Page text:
UCC churches see reproductive justice as key ministry in 2022

2022 will be an important year for reproductive justice.

States are passing laws that ban abortions closer to conception. The conservative majority of the United States Supreme Court has shown openness to restricting women’s reproductive rights – and the ability to choose one.

Several local churches in the United Church of Christ are already taking steps to protect one’s reproductive rights from a pastoral and a prophetic lens. 

‘More than abortion’

St. Andrew UCC in Louisville, Ky., began 2022 with a monthlong conversation on the issue. The Rev. Emma Loane, the church’s associate pastor, said a four-week educational series on reproductive justice has been organized “by a small team of passionate folks within the St. Andrew congregation.”

“Our reproductive justice educational program was designed to depose myths and correct misinformation,” said Diane Snowa, the series lead organizer. “When a digital billboard (in Louisville), messaging God’s love and care for persons choosing an abortion was ordered to be taken down, I knew that as a person of faith ‘for just such a time as this,’ I had to speak up.”

The church has been holding Monday-evening Zoom conversations on different aspects of reproductive justice. They began on Jan. 10 with a discussion about what it is and why people of faith should be interested in it.

“Reproductive justice is so much more than abortion,” said Amy Johnson, UCC minister for sexuality education.  She led the Jan. 10 conversation with Essence Ellis, who’s jointly serving a fellowship with the Council of Health and Human Service Ministries and Justice and Local Church Ministries. Ellis also wrote a commentary on reproductive justice for UCC News.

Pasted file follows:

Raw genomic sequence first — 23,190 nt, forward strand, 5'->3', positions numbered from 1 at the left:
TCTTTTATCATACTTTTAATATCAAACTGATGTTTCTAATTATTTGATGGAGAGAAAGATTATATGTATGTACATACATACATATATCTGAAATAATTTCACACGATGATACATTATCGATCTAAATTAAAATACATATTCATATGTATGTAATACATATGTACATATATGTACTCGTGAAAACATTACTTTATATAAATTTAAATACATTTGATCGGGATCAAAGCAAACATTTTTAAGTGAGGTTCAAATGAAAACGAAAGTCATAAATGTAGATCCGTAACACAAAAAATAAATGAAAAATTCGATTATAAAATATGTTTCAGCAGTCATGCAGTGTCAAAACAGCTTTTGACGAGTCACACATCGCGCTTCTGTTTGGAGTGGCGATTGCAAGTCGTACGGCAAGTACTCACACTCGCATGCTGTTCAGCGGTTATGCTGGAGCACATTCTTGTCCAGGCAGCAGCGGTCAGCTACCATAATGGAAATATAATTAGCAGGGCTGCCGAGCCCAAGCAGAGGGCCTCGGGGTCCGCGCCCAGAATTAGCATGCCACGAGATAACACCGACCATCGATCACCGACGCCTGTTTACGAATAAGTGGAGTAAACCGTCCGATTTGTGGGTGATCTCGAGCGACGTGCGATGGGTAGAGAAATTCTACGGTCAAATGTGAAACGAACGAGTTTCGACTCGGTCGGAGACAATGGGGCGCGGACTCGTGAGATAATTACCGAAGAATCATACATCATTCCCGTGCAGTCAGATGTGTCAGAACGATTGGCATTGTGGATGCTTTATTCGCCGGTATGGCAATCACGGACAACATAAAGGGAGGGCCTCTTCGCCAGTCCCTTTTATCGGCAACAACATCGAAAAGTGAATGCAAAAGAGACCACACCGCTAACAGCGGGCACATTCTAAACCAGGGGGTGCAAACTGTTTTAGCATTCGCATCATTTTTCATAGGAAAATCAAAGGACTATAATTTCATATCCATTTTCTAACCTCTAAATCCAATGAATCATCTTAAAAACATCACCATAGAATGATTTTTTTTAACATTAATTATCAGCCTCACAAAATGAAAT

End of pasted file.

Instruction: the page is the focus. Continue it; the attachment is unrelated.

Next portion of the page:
Access matters, too

Both women said the issue isn’t just about choice. It’s also about access.

Amy Johnson, UCC minister for sexuality education, and Essence Ellis, UCC fellow serving CHHSM and JLCM, start the reproductive justice conversation in a Jan. 10 webinar presented by St. Andrew UCC, Louisville.

“It’s important to have the conversation because it affects all of us,” Johnson said. “It affects those who want to be parents and those who don’t. Are we able to choose to be pregnant or not? Are we able to access good care for ourselves with either choice? Are we able to openly discuss options with partners, health care providers, friends, and our church community?​”

More than that, she said, reproductive justice affects everyone with a body, because body parts need health care. Do people have the means to access quality care? As Johnson said, it’s health care justice intersected with racial justice and economic justice. “I believe all of these conversations belong in church because they are about equity, about understanding and impacting oppressive power structures set up for unequal access – and that is all the work of Jesus and our faith.”

The St. Andrew conversation on Jan. 17 delved into the human rights component on reproductive justice. On Jan. 24 presenters shared local resources, current status and activities related to reproductive justice in Kentucky. The discussion on Jan. 31 from 7:30 to 9 p.m. ET will center on the faith community’s response and ways to take part.

All the online sessions are recorded and posted on the St. Andrew UCC YouTube channel:

David Sickbert helped organize the series, and said he appreciated learning how justice intersects. “So much goes into reproductive justice besides abortion,” he said. “Laying out the connections between economic justice, equal access, racial justice and how they all fold into reproductive justice is an important piece and needs to be articulated. As someone who thought I was ‘in the know’, this has really been an eye opener.”

“We are at a crossroads in Kentucky,” said Sandy Renner, another organizer of the St. Andrew webinars. “With the recent rise of anti-abortion legislation, legislators have become emboldened in their efforts to restrict access to reproductive health care and education. Our voices, particularly voices in the religious communities, need to be heard on this subject.”

‘Difficult choices’

First Congregational UCC in Washington, D.C., has planned a similar online conversation after worship on Sunday, Jan. 30, “to provide space for discussion that lifts up reproductive justice as a faith issue,” said its senior minister, the Rev. Amanda Hendler-Voss.